What a wonderful plan for our salvation--for our eternal happiness!  How merciful is our Lord to teach us of His ways and to provide the means whereby we may be made clean again--through the Savior, Jesus Christ.  How grateful I am for Him and for this knowledge!  How earnestly I desire to be made like Him that I will feel comfortable in His presence and partake of His goodness and glory.  I pray that this will be the desire of many, that we may all return to Him and fulfill this great plan of mercy and that our dear Savior's sacrifice for us will not be for naught, but will be embraced by each of us and applied in our lives and result in our salvation and eternal happiness. 

Sunday, February 10, 2013

I Am A Child of God

"I am a child of God,
And he has sent me here,
Has given me an earthly home
With parents kind and dear.

Lead me, guide me, walk beside me,
Help me find the way.
Teach me all that I must do
To live with him some day.

I am a child of God,
And so my needs are great;
Help me to understand his words
Before it grows too late.

Lead me, guide me, walk beside me,
Help me find the way.
Teach me all that I must do
To live with him some day.

I am a child of God.
Rich blessings are in store;
If I but learn to do his will
I'll live with him once more.

Lead me, guide me, walk beside me,
Help me find the way.
Teach me all that I must do
To live with him some day."

This is a simple hymn that I grew up singing as a child.  We sang it a lot, and to be honest, it wasn't really my favorite.  The tune is very simple, and as I grew up, it seemed like a song that should be relegated to the youth, with its simplistic words, melody and message.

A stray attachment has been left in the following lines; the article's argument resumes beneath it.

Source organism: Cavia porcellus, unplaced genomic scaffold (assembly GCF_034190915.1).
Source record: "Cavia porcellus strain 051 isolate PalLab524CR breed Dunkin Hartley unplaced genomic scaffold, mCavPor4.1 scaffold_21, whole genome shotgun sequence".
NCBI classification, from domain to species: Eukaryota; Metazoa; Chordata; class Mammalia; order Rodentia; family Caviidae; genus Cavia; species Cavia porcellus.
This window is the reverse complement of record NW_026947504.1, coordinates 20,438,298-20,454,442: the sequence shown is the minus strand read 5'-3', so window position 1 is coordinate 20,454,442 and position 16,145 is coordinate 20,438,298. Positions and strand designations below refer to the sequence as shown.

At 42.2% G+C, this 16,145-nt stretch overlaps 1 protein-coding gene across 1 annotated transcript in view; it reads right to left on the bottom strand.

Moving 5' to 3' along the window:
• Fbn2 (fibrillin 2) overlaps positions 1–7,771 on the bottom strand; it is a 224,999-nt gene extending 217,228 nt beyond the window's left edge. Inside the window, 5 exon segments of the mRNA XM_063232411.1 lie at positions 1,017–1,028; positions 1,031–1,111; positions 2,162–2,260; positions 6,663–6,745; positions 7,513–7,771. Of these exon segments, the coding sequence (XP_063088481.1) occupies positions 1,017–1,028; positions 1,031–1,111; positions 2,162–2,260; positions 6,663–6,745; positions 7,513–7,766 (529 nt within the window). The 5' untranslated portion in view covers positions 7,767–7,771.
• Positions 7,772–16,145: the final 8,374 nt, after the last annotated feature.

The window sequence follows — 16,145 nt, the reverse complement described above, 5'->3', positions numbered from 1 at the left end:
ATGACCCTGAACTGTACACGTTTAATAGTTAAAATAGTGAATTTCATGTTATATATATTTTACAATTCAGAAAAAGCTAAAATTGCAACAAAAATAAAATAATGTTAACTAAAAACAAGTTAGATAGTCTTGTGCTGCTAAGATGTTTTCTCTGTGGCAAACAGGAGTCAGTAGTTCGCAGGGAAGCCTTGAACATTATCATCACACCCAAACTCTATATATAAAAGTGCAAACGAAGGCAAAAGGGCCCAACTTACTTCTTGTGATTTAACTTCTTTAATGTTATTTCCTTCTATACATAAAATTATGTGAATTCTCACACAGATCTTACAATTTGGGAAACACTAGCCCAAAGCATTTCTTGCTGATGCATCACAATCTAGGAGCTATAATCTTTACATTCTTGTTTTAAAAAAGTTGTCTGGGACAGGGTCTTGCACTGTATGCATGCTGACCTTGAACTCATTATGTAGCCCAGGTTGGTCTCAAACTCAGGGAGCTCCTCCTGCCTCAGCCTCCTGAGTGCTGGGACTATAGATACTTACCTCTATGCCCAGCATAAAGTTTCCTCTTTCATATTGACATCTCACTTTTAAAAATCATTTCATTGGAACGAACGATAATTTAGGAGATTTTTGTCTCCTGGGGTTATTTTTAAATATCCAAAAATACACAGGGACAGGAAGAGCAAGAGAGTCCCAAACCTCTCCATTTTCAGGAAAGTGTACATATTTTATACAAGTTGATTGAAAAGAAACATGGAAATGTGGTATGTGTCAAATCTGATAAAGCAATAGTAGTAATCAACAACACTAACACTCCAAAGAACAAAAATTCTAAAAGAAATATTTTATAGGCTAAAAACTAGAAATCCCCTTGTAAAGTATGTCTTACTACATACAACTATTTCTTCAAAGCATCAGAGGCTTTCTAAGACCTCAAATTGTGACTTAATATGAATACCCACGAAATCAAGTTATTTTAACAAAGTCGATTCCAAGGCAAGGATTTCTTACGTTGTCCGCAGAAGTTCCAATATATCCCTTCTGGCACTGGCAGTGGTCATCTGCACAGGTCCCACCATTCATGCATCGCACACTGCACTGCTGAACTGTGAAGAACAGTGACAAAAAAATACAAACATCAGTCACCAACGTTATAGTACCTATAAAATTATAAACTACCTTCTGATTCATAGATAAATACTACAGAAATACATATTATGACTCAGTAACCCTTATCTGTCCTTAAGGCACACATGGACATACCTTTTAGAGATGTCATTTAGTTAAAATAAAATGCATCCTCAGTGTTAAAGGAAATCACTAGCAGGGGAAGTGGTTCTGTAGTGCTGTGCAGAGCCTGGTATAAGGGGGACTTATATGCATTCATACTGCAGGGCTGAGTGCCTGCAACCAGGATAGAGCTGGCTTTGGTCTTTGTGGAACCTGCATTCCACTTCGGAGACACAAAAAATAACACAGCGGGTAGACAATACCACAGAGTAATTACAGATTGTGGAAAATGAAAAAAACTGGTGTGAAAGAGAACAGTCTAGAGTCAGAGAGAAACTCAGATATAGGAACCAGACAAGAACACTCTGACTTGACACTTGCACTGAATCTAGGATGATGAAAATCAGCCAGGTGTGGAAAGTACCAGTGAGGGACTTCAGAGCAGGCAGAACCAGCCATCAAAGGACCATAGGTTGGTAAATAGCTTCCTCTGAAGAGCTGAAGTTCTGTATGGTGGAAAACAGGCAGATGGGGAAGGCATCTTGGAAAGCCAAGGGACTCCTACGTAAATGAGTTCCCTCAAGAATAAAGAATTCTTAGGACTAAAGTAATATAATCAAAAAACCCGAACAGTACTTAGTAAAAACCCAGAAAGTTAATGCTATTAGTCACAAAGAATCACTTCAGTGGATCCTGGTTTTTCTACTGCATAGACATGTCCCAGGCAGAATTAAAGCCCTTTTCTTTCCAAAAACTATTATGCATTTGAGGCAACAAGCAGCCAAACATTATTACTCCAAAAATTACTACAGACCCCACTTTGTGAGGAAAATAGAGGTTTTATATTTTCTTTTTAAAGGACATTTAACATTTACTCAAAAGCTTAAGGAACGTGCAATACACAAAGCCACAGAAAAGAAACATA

Today my Relief Society teacher made me realize the power in this song.  While I take for granted the "simple truths" taught to me by my loving mother as a child and often long to know the "mysteries of God" spoken of in the scriptures, I forget that knowing these basic truths is what propels me forward, yearning for further knowledge.

I know my Heavenly Father lives.  I know He loves me.  I know I lived with Him before I came to this earth, and I know that I may return to live with Him again.  These simple, basic principles of faith, are not simplistic nor should I take them for granted.  They are the foundation, which I was blessed to be given as a child, but as I was reminded today, they are truths which others have yet to come to know.

And so, today, I wanted to write this to any who may be reading who do not know this for themselves.  God lives.  He loves you.  You are His child.  He has a plan for you and there is a glorious purpose for this life He has given us.  It is a joy and a blessing to know this.  I thank my Heavenly Father for the blessing of knowing this from an early age and I thank Shannon Kitchen for reminding me of the power of these words today.

Tuesday, January 1, 2013

Awake, My Soul! No Longer Droop In Sin

With it being New Year's Day, I took some time this morning to make some goals for the new year.  I don't generally like to make too many, since that just becomes overwhelming and then I don't do any of them, so I just like to set one or two in three areas: physical, spiritual, financial; and then I usually set some goals I want to do better as a family.